By Azra Alagic
Class action case law continues to grow. This month’s blog explores some of the most important Canadian decisions of 2019 due to their impact on present and future class members.
#1 Umbrella Purchasers – Expanding the Class Definition and Cause of Action
In September 2019, the Supreme Court of Canada released its decision in Pioneer Corp v Godfrey and confirmed that umbrella purchasers have a cause of action under section 36 of the Competition Act. Umbrella purchasers are those people who bought a product (for example, a DVD player) that was the subject of the price-fixing scheme, but from a manufacturer or supplier who was not a part of the conspiracy. The United States has generally rejected the idea that umbrella purchasers can be included as class members within class actions. However, the Supreme Court of Canada agreed with the theory that it might be possible to show umbrella purchasers also overpaid because a price-fixing scheme can raise the price of all DVD players. Whether plaintiffs can prove harm will have to be decided at trial, but the Court’s decision makes it easier to certify large classes of purchasers in price-fixing cases. The focus now will be on discovery and the merits of the case, and less on the certification stage in a price-fixing scheme action.
#2 Privacy Breaches – What’s the Harm?
Breaches of privacy continue to be of increasing concern not only for individuals who have social media accounts, but also for companies and the information they store digitally. Casino Rama’s data system was hacked in 2016. Customers’ personal information was compromised after the casino refused to pay the hacker’s ransom, who then posted the information online. The casino alerted authorities and the affected customers. They also took steps to take down the information from the internet. The affected customers initiated a class action, but in May 2019, the court denied certification. In Kaplan v Casino Rama, Justice Belobaba emphasized that the hackers, not the company who held the information, were responsible for the breach of confidence and publicity given to private life He noted that their lack of reasonable security measures did not translate to legal liability. He also found that there was no evidence that any vulnerable party had experienced “fraud or identity theft as a result of the cyber-attack” or “any compensable financial or psychological loss.” As mentioned by commentators, the certification stage has been a challenge for proposed privacy breach class actions, as seen where Justice Belobaba struggled with the commonality for cause of action in Kaplan, where he denied certification on the ground of common issues. Moreover, if no identity theft occurs, what is the actual harm of accessing personal information? As stated by Justice Belobaba, “the fact that there are no provable losses and that the primary culprit, the hacker, is not sued as a defendant makes for a very convoluted class action.”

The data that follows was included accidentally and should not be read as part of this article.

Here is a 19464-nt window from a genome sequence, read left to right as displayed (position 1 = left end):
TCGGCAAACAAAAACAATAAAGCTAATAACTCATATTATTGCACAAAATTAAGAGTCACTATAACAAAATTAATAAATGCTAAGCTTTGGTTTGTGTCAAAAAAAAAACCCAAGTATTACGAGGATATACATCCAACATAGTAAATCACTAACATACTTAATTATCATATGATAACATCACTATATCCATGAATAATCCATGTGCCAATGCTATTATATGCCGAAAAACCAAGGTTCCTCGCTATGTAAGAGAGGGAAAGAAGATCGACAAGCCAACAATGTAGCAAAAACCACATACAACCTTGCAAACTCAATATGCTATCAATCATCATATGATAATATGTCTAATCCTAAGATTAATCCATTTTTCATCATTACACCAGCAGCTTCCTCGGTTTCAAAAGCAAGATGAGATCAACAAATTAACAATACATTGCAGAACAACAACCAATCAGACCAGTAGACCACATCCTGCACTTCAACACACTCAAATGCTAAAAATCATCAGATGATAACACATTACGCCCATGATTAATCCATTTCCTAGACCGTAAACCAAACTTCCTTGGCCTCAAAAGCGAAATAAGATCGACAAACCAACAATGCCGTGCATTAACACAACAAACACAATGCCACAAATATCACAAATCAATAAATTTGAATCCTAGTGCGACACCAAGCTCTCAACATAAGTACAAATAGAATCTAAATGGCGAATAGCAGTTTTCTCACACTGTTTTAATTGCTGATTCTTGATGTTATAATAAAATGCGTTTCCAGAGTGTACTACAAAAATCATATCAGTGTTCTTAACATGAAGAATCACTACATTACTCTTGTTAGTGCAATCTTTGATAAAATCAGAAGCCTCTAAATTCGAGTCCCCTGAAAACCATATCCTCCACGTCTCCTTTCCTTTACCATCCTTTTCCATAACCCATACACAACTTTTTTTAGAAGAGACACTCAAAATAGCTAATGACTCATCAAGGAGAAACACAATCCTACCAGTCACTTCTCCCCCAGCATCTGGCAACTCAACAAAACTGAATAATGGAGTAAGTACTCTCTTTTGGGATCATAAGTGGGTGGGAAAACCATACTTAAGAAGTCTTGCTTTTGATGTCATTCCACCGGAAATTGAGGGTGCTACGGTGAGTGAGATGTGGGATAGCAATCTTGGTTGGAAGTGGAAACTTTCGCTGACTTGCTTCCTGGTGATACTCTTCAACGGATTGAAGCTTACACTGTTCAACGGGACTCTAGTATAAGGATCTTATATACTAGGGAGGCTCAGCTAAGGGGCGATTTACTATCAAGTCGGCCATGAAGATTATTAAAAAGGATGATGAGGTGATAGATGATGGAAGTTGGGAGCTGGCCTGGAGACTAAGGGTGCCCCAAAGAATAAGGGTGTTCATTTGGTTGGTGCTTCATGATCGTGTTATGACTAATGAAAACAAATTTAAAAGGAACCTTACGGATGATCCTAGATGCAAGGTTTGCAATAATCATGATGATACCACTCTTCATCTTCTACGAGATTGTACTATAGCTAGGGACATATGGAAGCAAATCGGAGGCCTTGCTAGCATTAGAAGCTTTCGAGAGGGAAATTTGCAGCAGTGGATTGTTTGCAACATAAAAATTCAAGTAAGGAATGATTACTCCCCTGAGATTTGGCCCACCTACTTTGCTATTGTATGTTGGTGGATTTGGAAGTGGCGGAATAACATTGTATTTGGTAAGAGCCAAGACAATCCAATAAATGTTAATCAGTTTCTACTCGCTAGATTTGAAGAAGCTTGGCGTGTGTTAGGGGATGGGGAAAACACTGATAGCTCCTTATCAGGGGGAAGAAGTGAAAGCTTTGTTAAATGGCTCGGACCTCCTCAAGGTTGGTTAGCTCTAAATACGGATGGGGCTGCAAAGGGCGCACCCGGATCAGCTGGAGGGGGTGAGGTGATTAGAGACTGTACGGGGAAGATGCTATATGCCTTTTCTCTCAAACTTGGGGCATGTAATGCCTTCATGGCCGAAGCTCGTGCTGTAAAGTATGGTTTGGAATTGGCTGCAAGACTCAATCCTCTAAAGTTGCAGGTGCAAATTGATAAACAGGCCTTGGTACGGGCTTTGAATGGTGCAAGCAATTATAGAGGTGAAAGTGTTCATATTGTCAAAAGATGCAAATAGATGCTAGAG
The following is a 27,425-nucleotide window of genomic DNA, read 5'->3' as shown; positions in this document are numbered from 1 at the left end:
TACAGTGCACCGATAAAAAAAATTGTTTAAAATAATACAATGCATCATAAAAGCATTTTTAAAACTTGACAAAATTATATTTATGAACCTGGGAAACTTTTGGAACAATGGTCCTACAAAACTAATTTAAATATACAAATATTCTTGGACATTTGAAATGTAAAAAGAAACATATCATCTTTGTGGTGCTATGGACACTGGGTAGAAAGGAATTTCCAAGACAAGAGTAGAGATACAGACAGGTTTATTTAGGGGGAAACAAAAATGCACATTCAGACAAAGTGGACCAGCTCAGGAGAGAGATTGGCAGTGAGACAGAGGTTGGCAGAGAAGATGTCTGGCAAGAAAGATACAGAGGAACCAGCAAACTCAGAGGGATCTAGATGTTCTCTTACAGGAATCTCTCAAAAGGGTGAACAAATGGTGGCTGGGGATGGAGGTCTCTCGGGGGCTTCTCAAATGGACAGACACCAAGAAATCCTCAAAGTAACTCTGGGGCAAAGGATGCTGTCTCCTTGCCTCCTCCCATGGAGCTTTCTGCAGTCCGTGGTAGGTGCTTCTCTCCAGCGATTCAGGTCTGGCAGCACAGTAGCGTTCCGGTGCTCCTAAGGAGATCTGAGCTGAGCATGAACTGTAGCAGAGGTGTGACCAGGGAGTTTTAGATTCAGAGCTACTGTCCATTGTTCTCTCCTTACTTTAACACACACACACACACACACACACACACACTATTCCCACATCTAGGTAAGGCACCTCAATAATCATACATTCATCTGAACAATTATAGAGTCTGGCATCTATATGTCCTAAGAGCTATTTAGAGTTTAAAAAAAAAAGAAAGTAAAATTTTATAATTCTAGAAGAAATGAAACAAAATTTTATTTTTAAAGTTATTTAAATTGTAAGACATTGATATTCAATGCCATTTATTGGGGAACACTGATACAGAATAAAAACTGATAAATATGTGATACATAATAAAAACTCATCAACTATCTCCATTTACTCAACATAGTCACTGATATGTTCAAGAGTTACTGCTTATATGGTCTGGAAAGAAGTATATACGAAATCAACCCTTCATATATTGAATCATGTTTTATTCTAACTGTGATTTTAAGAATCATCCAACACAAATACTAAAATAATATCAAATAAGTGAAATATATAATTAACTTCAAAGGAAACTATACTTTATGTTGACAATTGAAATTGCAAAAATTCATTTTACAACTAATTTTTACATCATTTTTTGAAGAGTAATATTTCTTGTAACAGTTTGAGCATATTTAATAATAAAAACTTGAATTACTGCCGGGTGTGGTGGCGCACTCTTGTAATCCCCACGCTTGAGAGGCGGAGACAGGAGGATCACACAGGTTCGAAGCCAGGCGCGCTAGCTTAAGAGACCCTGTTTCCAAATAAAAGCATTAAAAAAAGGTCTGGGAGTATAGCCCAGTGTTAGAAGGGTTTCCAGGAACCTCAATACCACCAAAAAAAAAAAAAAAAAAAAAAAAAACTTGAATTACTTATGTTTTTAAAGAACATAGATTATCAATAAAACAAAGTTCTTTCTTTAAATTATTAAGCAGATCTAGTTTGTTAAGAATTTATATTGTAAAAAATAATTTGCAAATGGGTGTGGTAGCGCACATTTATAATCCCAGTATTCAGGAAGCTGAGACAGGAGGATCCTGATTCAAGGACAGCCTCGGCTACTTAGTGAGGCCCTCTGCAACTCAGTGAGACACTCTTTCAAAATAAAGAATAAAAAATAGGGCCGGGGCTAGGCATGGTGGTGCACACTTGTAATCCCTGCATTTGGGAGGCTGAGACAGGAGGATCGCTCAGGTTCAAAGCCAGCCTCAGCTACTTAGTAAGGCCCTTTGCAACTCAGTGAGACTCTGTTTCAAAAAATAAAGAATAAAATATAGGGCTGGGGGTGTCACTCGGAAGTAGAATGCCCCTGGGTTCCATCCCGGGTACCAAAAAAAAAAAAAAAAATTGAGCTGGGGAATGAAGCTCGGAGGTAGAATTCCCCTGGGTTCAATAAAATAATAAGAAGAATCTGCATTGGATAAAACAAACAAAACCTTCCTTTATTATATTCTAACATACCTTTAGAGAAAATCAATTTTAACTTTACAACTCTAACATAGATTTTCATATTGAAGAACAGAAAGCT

#3 Overcharging Consumers – Arbitrate or Litigate?
The Supreme Court of Canada’s decision in Telus Communications Inc. v Wellmanconfirmed that business customers are bound by the arbitration clause in their contracts and cannot be included in a class action. Telus’ practice of overcharging in the context of rounding up to the nearest minute on a phone call was not disclosed in their contracts. Telus argued successfully that the business (non-consumer) contracts included an enforceable arbitration clause that precluded certification of a class action on their behalf. Non-consumers cannot fall back on the consumers’ argument that arbitration clauses are not binding. Ultimately, it is up to the legislature to exempt non-consumers from the enforcement of the arbitration agreements. Small businesses and other class members caught by a mandatory arbitration clause may try to pursue group arbitration or class arbitration instead, as some commentators have suggested.